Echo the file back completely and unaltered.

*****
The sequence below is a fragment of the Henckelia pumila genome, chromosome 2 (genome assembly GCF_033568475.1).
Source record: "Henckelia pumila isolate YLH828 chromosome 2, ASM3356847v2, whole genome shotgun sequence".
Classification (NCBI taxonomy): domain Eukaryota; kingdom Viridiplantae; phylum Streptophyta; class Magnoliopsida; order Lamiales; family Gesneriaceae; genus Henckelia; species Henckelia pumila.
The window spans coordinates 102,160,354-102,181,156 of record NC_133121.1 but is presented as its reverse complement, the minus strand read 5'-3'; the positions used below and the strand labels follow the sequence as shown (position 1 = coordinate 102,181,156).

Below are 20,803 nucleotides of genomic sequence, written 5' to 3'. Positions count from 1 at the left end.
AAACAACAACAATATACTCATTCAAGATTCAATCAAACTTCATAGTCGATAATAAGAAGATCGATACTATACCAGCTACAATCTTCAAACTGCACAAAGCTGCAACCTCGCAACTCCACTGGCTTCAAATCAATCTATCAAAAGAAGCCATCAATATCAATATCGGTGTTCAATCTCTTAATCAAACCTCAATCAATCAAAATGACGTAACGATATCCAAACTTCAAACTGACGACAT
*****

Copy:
The sequence below is a fragment of the Henckelia pumila genome, chromosome 2 (genome assembly GCF_033568475.1).
Source record: "Henckelia pumila isolate YLH828 chromosome 2, ASM3356847v2, whole genome shotgun sequence".
Classification (NCBI taxonomy): domain Eukaryota; kingdom Viridiplantae; phylum Streptophyta; class Magnoliopsida; order Lamiales; family Gesneriaceae; genus Henckelia; species Henckelia pumila.
The window spans coordinates 102,160,354-102,181,156 of record NC_133121.1 but is presented as its reverse complement, the minus strand read 5'-3'; the positions used below and the strand labels follow the sequence as shown (position 1 = coordinate 102,181,156).

Below are 20,803 nucleotides of genomic sequence, written 5' to 3'. Positions count from 1 at the left end.
AAACAACAACAATATACTCATTCAAGATTCAATCAAACTTCATAGTCGATAATAAGAAGATCGATACTATACCAGCTACAATCTTCAAACTGCACAAAGCTGCAACCTCGCAACTCCACTGGCTTCAAATCAATCTATCAAAAGAAGCCATCAATATCAATATCGGTGTTCAATCTCTTAATCAAACCTCAATCAATCAAAATGACGTAACGATATCCAAACTTCAAACTGACGACAT